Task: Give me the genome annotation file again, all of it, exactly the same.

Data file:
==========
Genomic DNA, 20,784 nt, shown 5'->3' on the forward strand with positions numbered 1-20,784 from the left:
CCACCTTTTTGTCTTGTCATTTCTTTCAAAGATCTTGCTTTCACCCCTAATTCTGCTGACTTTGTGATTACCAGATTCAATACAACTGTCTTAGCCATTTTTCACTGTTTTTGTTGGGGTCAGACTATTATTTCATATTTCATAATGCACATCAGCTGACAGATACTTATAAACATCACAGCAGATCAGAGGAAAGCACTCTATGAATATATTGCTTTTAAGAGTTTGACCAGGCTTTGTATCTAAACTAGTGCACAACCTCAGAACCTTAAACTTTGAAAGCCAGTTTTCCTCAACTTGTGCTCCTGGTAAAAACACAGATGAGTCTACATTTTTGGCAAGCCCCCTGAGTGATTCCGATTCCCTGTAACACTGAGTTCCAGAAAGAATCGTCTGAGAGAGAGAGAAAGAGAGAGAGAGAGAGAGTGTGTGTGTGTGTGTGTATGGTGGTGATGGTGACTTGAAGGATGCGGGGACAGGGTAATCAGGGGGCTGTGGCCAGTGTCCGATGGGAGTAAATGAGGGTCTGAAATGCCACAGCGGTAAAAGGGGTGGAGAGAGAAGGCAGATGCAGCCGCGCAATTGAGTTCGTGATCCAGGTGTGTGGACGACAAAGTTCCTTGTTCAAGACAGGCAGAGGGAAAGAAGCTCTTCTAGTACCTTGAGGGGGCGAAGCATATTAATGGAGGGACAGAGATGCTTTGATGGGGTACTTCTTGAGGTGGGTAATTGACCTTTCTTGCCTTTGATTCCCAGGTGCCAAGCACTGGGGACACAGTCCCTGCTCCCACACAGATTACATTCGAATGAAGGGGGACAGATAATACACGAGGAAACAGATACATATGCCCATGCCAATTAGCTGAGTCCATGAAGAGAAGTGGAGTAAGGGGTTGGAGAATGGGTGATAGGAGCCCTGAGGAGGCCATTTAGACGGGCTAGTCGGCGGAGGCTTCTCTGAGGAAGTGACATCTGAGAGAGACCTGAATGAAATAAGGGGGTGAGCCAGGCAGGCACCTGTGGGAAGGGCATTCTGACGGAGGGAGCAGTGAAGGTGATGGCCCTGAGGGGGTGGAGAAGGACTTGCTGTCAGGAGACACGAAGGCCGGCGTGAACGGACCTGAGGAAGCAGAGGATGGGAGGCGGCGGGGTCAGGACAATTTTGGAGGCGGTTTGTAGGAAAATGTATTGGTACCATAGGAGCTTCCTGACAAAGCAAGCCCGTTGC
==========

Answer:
Genomic DNA, 20,784 nt, shown 5'->3' on the forward strand with positions numbered 1-20,784 from the left:
CCACCTTTTTGTCTTGTCATTTCTTTCAAAGATCTTGCTTTCACCCCTAATTCTGCTGACTTTGTGATTACCAGATTCAATACAACTGTCTTAGCCATTTTTCACTGTTTTTGTTGGGGTCAGACTATTATTTCATATTTCATAATGCACATCAGCTGACAGATACTTATAAACATCACAGCAGATCAGAGGAAAGCACTCTATGAATATATTGCTTTTAAGAGTTTGACCAGGCTTTGTATCTAAACTAGTGCACAACCTCAGAACCTTAAACTTTGAAAGCCAGTTTTCCTCAACTTGTGCTCCTGGTAAAAACACAGATGAGTCTACATTTTTGGCAAGCCCCCTGAGTGATTCCGATTCCCTGTAACACTGAGTTCCAGAAAGAATCGTCTGAGAGAGAGAGAAAGAGAGAGAGAGAGAGAGTGTGTGTGTGTGTGTGTATGGTGGTGATGGTGACTTGAAGGATGCGGGGACAGGGTAATCAGGGGGCTGTGGCCAGTGTCCGATGGGAGTAAATGAGGGTCTGAAATGCCACAGCGGTAAAAGGGGTGGAGAGAGAAGGCAGATGCAGCCGCGCAATTGAGTTCGTGATCCAGGTGTGTGGACGACAAAGTTCCTTGTTCAAGACAGGCAGAGGGAAAGAAGCTCTTCTAGTACCTTGAGGGGGCGAAGCATATTAATGGAGGGACAGAGATGCTTTGATGGGGTACTTCTTGAGGTGGGTAATTGACCTTTCTTGCCTTTGATTCCCAGGTGCCAAGCACTGGGGACACAGTCCCTGCTCCCACACAGATTACATTCGAATGAAGGGGGACAGATAATACACGAGGAAACAGATACATATGCCCATGCCAATTAGCTGAGTCCATGAAGAGAAGTGGAGTAAGGGGTTGGAGAATGGGTGATAGGAGCCCTGAGGAGGCCATTTAGACGGGCTAGTCGGCGGAGGCTTCTCTGAGGAAGTGACATCTGAGAGAGACCTGAATGAAATAAGGGGGTGAGCCAGGCAGGCACCTGTGGGAAGGGCATTCTGACGGAGGGAGCAGTGAAGGTGATGGCCCTGAGGGGGTGGAGAAGGACTTGCTGTCAGGAGACACGAAGGCCGGCGTGAACGGACCTGAGGAAGCAGAGGATGGGAGGCGGCGGGGTCAGGACAATTTTGGAGGCGGTTTGTAGGAAAATGTATTGGTACCATAGGAGCTTCCTGACAAAGCAAGCCCGTTGC